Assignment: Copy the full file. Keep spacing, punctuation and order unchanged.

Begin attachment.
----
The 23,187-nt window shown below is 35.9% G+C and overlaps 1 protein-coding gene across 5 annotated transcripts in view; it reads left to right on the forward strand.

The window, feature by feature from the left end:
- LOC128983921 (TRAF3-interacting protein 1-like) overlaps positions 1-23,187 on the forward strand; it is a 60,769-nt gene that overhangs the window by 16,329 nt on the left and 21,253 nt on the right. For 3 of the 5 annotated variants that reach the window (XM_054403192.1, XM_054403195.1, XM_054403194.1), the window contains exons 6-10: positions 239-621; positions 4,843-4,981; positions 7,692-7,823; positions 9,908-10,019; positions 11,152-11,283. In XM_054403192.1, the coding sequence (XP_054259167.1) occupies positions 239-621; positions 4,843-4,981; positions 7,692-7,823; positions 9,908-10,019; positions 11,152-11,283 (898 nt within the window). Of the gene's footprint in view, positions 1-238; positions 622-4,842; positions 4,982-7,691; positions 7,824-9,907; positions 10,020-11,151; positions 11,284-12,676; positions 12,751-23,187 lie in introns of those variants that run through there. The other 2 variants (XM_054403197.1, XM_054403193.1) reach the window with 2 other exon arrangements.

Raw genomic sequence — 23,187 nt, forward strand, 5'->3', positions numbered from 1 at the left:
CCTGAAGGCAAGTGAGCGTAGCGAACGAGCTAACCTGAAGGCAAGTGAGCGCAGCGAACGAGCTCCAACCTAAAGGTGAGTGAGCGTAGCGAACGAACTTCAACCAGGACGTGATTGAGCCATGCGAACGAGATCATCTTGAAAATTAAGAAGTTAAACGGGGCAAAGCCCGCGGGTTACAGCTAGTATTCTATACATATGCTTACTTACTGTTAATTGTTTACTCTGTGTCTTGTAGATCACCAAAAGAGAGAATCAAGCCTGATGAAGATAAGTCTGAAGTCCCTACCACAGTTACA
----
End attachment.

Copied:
The 23,187-nt window shown below is 35.9% G+C and overlaps 1 protein-coding gene across 5 annotated transcripts in view; it reads left to right on the forward strand.

The window, feature by feature from the left end:
- LOC128983921 (TRAF3-interacting protein 1-like) overlaps positions 1-23,187 on the forward strand; it is a 60,769-nt gene that overhangs the window by 16,329 nt on the left and 21,253 nt on the right. For 3 of the 5 annotated variants that reach the window (XM_054403192.1, XM_054403195.1, XM_054403194.1), the window contains exons 6-10: positions 239-621; positions 4,843-4,981; positions 7,692-7,823; positions 9,908-10,019; positions 11,152-11,283. In XM_054403192.1, the coding sequence (XP_054259167.1) occupies positions 239-621; positions 4,843-4,981; positions 7,692-7,823; positions 9,908-10,019; positions 11,152-11,283 (898 nt within the window). Of the gene's footprint in view, positions 1-238; positions 622-4,842; positions 4,982-7,691; positions 7,824-9,907; positions 10,020-11,151; positions 11,284-12,676; positions 12,751-23,187 lie in introns of those variants that run through there. The other 2 variants (XM_054403197.1, XM_054403193.1) reach the window with 2 other exon arrangements.

Raw genomic sequence — 23,187 nt, forward strand, 5'->3', positions numbered from 1 at the left:
CCTGAAGGCAAGTGAGCGTAGCGAACGAGCTAACCTGAAGGCAAGTGAGCGCAGCGAACGAGCTCCAACCTAAAGGTGAGTGAGCGTAGCGAACGAACTTCAACCAGGACGTGATTGAGCCATGCGAACGAGATCATCTTGAAAATTAAGAAGTTAAACGGGGCAAAGCCCGCGGGTTACAGCTAGTATTCTATACATATGCTTACTTACTGTTAATTGTTTACTCTGTGTCTTGTAGATCACCAAAAGAGAGAATCAAGCCTGATGAAGATAAGTCTGAAGTCCCTACCACAGTTACA